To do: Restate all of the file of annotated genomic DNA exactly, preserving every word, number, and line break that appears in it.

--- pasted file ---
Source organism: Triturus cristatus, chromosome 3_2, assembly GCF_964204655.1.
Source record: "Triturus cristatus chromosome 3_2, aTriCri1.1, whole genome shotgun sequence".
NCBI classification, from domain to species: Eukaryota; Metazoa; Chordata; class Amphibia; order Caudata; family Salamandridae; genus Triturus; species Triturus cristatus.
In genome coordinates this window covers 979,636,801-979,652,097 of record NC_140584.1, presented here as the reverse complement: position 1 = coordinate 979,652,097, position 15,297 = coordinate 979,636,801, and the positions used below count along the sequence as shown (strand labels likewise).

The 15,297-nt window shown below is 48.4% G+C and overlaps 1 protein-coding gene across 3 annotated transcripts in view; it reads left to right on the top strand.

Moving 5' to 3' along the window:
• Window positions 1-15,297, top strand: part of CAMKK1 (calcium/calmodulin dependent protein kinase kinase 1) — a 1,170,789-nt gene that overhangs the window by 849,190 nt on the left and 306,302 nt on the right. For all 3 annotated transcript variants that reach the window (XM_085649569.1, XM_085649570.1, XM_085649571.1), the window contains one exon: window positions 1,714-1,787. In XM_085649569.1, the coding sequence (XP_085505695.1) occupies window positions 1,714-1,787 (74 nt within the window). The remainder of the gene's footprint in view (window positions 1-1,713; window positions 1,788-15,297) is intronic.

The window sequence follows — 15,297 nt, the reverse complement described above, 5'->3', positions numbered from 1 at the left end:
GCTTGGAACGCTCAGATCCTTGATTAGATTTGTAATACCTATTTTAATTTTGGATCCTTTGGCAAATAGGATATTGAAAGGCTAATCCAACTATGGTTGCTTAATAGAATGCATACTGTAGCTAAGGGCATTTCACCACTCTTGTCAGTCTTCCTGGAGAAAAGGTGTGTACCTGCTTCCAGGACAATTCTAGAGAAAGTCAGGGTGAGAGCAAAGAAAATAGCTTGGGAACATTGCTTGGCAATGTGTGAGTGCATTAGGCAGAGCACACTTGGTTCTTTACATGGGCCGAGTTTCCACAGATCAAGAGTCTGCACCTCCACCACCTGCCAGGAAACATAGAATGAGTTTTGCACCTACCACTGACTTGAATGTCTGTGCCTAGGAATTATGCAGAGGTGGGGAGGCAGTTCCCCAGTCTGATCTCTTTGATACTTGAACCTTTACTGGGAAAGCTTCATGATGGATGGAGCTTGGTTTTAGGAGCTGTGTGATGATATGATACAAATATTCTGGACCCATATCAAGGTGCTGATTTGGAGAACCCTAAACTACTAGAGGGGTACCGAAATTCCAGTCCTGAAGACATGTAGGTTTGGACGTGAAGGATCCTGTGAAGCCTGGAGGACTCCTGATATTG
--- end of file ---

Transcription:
Source organism: Triturus cristatus, chromosome 3_2, assembly GCF_964204655.1.
Source record: "Triturus cristatus chromosome 3_2, aTriCri1.1, whole genome shotgun sequence".
NCBI classification, from domain to species: Eukaryota; Metazoa; Chordata; class Amphibia; order Caudata; family Salamandridae; genus Triturus; species Triturus cristatus.
In genome coordinates this window covers 979,636,801-979,652,097 of record NC_140584.1, presented here as the reverse complement: position 1 = coordinate 979,652,097, position 15,297 = coordinate 979,636,801, and the positions used below count along the sequence as shown (strand labels likewise).

The 15,297-nt window shown below is 48.4% G+C and overlaps 1 protein-coding gene across 3 annotated transcripts in view; it reads left to right on the top strand.

Moving 5' to 3' along the window:
• Window positions 1-15,297, top strand: part of CAMKK1 (calcium/calmodulin dependent protein kinase kinase 1) — a 1,170,789-nt gene that overhangs the window by 849,190 nt on the left and 306,302 nt on the right. For all 3 annotated transcript variants that reach the window (XM_085649569.1, XM_085649570.1, XM_085649571.1), the window contains one exon: window positions 1,714-1,787. In XM_085649569.1, the coding sequence (XP_085505695.1) occupies window positions 1,714-1,787 (74 nt within the window). The remainder of the gene's footprint in view (window positions 1-1,713; window positions 1,788-15,297) is intronic.

The window sequence follows — 15,297 nt, the reverse complement described above, 5'->3', positions numbered from 1 at the left end:
GCTTGGAACGCTCAGATCCTTGATTAGATTTGTAATACCTATTTTAATTTTGGATCCTTTGGCAAATAGGATATTGAAAGGCTAATCCAACTATGGTTGCTTAATAGAATGCATACTGTAGCTAAGGGCATTTCACCACTCTTGTCAGTCTTCCTGGAGAAAAGGTGTGTACCTGCTTCCAGGACAATTCTAGAGAAAGTCAGGGTGAGAGCAAAGAAAATAGCTTGGGAACATTGCTTGGCAATGTGTGAGTGCATTAGGCAGAGCACACTTGGTTCTTTACATGGGCCGAGTTTCCACAGATCAAGAGTCTGCACCTCCACCACCTGCCAGGAAACATAGAATGAGTTTTGCACCTACCACTGACTTGAATGTCTGTGCCTAGGAATTATGCAGAGGTGGGGAGGCAGTTCCCCAGTCTGATCTCTTTGATACTTGAACCTTTACTGGGAAAGCTTCATGATGGATGGAGCTTGGTTTTAGGAGCTGTGTGATGATATGATACAAATATTCTGGACCCATATCAAGGTGCTGATTTGGAGAACCCTAAACTACTAGAGGGGTACCGAAATTCCAGTCCTGAAGACATGTAGGTTTGGACGTGAAGGATCCTGTGAAGCCTGGAGGACTCCTGATATTG